“My Caribbean-ness has always been part of my identity. We always sent money back home. So, you grew up knowing that you are an investment, that everybody sacrificed for your parents and you to be here. Family centeredness, taking care of family here and at home has always been important. So, it’s important to me to serve the community that I grew up in,” she told CT.
One of the Congresswoman’s greatest concerns is how black immigrants are treated. She noted that not everybody at the US-Mexico border are Haitians, but all black people are lumped into one category – “Haitian.”
She noted that many are not given the hearing they are entitled to so, immigration policies will be one of her top priorities.
One way the new congresswoman intends to do this right away is to alert the Haitian and Caribbean community about legal routes into the country.
“Right now, visas are being handed out so we can actually bring in some people from the Caribbean to work in the United States, especially in South Florida,” she said. “So, we have to ensure that our community is aware of these visas, because they are allocated per country… This is one of the first times that Haiti is included. Jamaica has always been included, but now there are more Caribbean islands.”
“My obligation at this point is to let our district know that this is an opportunity to unite families,” Congresswoman Cherfilus-McCormick added. “And also for our small businesses to know that this is a real option that we need to exercise now, because that's how we continue to have the partnerships with the Caribbean. That’s how we consistently have the cultural competency.”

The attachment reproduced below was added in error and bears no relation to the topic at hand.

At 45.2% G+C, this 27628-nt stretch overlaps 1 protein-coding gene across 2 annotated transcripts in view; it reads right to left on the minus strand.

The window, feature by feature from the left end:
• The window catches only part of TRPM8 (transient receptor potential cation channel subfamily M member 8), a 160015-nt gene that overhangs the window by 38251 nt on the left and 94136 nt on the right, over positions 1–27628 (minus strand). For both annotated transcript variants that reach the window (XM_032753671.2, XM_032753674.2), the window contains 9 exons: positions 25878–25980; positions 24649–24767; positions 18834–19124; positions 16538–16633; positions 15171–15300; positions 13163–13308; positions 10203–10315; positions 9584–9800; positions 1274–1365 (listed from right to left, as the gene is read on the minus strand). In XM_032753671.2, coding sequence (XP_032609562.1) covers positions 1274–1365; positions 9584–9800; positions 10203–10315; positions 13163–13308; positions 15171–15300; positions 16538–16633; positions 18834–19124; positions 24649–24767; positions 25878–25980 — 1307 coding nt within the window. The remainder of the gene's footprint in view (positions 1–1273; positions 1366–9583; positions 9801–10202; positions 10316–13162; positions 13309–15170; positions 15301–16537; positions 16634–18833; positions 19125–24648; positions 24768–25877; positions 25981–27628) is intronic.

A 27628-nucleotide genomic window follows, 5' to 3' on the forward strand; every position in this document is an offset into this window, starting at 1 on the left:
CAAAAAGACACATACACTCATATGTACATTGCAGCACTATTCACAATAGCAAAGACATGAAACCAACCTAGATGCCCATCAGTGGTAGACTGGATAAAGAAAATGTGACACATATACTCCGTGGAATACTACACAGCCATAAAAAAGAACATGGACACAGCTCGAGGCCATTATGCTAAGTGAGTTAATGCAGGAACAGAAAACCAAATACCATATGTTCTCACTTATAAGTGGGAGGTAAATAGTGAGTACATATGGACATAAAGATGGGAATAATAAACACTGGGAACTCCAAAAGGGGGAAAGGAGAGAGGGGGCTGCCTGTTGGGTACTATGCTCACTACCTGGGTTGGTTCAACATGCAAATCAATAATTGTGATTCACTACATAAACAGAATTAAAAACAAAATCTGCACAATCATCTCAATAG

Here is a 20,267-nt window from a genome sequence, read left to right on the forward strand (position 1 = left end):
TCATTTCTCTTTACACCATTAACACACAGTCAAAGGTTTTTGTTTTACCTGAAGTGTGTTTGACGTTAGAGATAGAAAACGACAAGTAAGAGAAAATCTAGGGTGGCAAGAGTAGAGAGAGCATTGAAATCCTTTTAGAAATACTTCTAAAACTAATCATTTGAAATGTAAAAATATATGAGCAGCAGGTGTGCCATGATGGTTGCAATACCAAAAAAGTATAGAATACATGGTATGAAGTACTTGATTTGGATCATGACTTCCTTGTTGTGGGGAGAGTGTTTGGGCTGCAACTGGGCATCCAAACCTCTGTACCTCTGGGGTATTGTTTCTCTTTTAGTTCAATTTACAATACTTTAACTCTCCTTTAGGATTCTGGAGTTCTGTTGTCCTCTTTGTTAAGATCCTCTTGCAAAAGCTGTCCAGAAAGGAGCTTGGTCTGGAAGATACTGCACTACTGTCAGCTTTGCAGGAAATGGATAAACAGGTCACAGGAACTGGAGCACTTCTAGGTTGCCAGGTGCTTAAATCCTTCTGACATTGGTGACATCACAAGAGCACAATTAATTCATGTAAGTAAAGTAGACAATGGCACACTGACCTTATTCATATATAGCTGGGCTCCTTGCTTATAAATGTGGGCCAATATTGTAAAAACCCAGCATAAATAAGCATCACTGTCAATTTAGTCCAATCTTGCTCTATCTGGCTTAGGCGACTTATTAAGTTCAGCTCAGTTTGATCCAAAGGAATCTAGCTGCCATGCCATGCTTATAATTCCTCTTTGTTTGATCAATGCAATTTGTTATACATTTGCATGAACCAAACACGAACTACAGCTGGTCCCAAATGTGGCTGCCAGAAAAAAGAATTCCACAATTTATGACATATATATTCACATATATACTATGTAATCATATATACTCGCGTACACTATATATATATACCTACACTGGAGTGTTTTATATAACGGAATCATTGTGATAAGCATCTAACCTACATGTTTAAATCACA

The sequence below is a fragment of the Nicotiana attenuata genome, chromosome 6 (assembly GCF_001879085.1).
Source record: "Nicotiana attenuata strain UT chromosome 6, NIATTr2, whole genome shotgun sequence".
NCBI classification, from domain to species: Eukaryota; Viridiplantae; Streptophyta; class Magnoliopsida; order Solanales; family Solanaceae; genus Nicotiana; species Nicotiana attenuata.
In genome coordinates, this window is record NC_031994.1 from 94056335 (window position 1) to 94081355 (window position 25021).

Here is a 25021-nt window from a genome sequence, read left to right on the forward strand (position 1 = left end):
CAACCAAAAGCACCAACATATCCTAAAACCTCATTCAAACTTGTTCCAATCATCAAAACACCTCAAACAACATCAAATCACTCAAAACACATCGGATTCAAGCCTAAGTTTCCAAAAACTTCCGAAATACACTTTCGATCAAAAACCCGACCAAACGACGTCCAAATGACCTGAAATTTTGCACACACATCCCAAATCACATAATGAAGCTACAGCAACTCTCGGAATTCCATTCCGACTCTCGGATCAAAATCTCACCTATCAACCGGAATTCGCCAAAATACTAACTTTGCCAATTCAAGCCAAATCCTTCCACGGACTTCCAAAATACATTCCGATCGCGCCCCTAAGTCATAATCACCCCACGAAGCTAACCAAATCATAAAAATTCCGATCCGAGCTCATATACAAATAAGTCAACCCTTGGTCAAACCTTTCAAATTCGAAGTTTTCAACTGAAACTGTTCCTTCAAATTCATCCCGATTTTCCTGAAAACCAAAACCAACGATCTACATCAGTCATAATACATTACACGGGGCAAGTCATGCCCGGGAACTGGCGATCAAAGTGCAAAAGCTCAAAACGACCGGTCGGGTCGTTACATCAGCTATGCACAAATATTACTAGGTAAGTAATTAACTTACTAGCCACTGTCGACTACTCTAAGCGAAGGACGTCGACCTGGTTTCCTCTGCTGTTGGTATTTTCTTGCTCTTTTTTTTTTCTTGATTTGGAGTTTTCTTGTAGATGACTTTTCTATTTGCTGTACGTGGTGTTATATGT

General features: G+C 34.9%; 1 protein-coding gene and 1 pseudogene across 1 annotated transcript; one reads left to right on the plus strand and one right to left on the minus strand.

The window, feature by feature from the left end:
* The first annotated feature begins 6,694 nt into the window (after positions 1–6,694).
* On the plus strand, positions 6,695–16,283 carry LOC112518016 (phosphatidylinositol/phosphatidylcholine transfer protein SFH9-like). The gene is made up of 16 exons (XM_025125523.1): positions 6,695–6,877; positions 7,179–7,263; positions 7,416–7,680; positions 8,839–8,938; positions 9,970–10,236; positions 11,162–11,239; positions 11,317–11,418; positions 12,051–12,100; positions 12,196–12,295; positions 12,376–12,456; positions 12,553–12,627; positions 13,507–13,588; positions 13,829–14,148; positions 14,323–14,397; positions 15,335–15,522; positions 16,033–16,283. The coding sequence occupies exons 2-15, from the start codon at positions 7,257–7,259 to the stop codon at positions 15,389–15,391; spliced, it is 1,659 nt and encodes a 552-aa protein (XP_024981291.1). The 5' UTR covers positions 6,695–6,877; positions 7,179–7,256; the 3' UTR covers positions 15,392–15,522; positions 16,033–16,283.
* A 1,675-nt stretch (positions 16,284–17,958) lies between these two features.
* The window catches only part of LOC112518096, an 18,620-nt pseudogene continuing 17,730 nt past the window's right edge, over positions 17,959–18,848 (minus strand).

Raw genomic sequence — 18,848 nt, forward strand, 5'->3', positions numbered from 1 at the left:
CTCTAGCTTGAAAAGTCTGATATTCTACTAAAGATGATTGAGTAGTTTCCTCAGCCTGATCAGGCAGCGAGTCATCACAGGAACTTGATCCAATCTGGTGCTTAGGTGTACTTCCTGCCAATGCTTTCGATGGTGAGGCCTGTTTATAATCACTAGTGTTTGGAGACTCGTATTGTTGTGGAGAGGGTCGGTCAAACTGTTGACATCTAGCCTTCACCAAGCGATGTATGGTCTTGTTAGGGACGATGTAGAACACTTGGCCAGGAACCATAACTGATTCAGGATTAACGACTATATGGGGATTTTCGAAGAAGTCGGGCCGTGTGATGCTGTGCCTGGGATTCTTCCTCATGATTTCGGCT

While immigration policy reform is a major focus for Congresswoman Cherfilus-McCormick, she says she will also be addressing Haiti’s problems as part of an international strategy.
She explained that Haiti has a lot of issues with infrastructure, security, and a government that is being eroded which has led to various countries and NGOs coming to help. But there are still real obstacles.
“We have to be in a position where we’re encouraging stability, and that starts with a fact-finding mission,” said the new congresswoman. “We go and take a look, not just with the US but some other leaders, especially Haitian Americans, who are sustaining the economy in Haiti. So, we need to have more Haitian American organizations, or even more Caribbean organizations that really have a heart for the success of the community.”